08/17/2005: In the Heat of the Day (Texas Style)
"....Now, let's look at what Bush is doing wrong. In speaking about Iraq to the nation, the president often seems tone deaf. Taking a nearly five-week vacation when U.S. troops are experiencing a living hell is a mistake. It reinforces what's cruelest about this war, which is that the soldiers in Iraq are doing all the suffering. Meanwhile, people back home go about their business. The president doesn't ask the country to sacrifice with taxes to pay for the war, or with an energy policy that would reduce our vulnerability to Mideast turmoil.
I have no doubt that Bush grieves for every fallen soldier. But he undercuts his leadership role with his seeming insensitivity to Cindy Sheehan. Whatever her personal quirks, this grieving mother has become a symbol for the families who are paying the real cost of the war. Once she began her vigil in Crawford, a presidential listening mission would have seemed like a no-brainer -- except at this White House, which appears to regard any concession to a critic as a mistake. Bush reinforced this appearance of insensitivity in a comment Saturday that was quoted by Cox News Service. He said that while he wants to be "thoughtful and sensitive" to people who want to talk to him, "I think it's also important for me to go on with my life."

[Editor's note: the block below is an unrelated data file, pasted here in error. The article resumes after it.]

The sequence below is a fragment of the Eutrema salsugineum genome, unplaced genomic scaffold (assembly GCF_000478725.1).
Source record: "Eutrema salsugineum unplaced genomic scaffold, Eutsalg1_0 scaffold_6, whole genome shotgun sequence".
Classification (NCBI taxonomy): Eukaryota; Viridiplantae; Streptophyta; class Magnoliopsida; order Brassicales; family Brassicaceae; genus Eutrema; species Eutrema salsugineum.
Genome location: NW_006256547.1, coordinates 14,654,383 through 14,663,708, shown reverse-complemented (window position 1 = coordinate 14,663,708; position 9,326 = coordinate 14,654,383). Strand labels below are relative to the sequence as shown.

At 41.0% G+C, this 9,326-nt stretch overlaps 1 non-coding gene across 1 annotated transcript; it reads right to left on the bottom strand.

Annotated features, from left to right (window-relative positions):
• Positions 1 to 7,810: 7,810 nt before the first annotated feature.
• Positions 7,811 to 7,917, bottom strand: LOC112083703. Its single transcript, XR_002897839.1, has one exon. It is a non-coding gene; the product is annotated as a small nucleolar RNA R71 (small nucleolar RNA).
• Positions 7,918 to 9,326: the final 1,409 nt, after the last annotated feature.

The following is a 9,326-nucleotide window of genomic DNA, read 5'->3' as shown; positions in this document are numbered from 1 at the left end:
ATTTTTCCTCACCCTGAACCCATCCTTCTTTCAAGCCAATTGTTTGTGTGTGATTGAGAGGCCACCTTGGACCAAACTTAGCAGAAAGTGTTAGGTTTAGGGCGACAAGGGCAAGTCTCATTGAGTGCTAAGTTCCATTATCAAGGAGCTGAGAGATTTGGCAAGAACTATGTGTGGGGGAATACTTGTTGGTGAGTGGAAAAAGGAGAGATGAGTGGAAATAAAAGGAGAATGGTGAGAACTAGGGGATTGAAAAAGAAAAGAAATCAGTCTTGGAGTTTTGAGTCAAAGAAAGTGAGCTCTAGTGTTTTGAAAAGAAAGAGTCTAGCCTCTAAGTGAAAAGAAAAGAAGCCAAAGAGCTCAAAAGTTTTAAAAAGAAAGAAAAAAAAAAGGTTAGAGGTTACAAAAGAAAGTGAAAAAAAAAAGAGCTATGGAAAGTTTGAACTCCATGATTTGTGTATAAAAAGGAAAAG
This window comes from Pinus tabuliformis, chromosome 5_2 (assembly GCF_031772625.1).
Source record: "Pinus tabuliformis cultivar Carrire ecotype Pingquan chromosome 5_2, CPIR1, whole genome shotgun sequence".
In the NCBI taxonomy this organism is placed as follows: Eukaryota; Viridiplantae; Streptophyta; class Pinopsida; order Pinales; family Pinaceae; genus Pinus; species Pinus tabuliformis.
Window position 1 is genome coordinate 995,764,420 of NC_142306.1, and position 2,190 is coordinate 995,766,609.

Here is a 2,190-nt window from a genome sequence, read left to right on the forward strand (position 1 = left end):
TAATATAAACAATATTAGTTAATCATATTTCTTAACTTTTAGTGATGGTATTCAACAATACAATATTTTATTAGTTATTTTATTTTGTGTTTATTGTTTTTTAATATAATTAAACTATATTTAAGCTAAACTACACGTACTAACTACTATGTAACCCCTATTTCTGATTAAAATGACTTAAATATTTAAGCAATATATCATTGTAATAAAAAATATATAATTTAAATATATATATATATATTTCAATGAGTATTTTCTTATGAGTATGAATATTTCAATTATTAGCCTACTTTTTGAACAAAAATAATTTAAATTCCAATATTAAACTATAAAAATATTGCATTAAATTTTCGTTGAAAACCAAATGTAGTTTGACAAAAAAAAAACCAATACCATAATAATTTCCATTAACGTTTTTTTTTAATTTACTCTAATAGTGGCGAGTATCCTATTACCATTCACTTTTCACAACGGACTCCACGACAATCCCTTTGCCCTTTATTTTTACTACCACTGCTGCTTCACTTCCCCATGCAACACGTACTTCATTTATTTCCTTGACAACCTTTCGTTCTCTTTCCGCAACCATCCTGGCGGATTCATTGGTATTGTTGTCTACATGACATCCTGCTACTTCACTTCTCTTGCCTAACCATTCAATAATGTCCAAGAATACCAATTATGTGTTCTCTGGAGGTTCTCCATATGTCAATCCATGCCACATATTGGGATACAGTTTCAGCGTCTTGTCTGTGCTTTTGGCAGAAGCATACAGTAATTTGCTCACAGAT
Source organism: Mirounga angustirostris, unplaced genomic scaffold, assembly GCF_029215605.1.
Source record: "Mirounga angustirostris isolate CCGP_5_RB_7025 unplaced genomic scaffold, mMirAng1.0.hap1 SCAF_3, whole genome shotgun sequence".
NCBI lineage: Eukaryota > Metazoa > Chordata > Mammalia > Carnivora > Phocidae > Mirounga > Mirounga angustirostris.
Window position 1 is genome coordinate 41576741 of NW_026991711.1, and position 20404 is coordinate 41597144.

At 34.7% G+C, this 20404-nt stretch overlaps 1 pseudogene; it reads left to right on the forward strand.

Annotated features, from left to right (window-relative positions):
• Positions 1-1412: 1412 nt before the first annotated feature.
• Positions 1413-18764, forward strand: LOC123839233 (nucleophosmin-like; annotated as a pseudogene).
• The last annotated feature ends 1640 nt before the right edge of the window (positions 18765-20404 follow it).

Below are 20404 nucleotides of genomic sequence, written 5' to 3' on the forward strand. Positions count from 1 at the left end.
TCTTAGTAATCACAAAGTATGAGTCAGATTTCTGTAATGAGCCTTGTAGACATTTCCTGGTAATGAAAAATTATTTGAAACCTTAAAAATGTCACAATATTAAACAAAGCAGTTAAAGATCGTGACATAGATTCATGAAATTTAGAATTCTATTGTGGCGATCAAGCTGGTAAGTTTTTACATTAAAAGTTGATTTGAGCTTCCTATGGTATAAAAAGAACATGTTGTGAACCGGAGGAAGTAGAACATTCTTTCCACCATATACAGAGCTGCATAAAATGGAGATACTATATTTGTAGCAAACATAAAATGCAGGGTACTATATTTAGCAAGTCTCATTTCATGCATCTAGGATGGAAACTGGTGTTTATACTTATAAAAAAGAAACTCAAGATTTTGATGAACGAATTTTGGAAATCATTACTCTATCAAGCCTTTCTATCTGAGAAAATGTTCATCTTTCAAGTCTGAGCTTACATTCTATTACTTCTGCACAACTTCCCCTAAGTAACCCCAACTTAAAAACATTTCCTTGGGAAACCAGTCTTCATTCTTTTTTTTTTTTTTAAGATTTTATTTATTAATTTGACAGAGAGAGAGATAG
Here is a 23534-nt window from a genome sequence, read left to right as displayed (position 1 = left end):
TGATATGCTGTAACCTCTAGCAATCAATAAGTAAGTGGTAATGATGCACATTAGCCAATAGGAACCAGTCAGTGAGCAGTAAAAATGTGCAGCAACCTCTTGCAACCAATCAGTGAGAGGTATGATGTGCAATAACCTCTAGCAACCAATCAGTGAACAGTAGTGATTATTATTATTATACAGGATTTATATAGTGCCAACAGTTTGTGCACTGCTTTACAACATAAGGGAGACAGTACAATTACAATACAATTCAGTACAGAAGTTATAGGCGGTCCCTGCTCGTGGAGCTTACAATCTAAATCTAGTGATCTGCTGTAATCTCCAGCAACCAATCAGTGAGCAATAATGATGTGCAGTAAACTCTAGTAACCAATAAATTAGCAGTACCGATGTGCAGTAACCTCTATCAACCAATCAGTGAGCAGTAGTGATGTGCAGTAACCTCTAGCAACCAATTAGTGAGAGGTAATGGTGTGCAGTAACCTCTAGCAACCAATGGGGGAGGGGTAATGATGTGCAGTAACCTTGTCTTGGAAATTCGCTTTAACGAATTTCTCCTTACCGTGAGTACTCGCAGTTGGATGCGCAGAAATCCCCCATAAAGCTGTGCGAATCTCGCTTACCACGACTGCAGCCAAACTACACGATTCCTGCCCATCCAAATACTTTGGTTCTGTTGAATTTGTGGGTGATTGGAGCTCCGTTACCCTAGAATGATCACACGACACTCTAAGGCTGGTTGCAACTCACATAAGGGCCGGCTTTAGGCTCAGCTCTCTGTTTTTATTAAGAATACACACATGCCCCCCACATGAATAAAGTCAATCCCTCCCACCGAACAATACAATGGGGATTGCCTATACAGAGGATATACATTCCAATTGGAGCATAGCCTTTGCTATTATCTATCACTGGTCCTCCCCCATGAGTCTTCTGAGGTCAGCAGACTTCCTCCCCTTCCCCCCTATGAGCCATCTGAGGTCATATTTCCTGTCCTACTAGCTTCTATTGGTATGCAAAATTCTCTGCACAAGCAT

A clear sign of Bush's failure to communicate effectively about Iraq comes from the pollsters. Newsweek and Associated Press polls taken in early August measured his job approval rating at 42 percent, the lowest level ever. Approval of his handling of Iraq was even lower -- 34 percent in Newsweek's sampling, 38 percent in the AP's. Anyone who doesn't think Vietnam when he sees those numbers doesn't have a good memory.
The measure of leadership isn't dealing with success but dealing with difficulty. Bush is now in that bitter cockpit. Somehow the president must find a way to level with the country and build support for a sustainable policy that puts more of the burden on Iraqis. A good start for Bush would be to come back to Washington early from Texas and start thinking how the nation as a whole can share in the sacrifices required by this long, hard slog."
-- David Ignatius (Washington Post) 'Hard Slog' for Bush
Karen on 08.17.05 @ 05:23 PM CST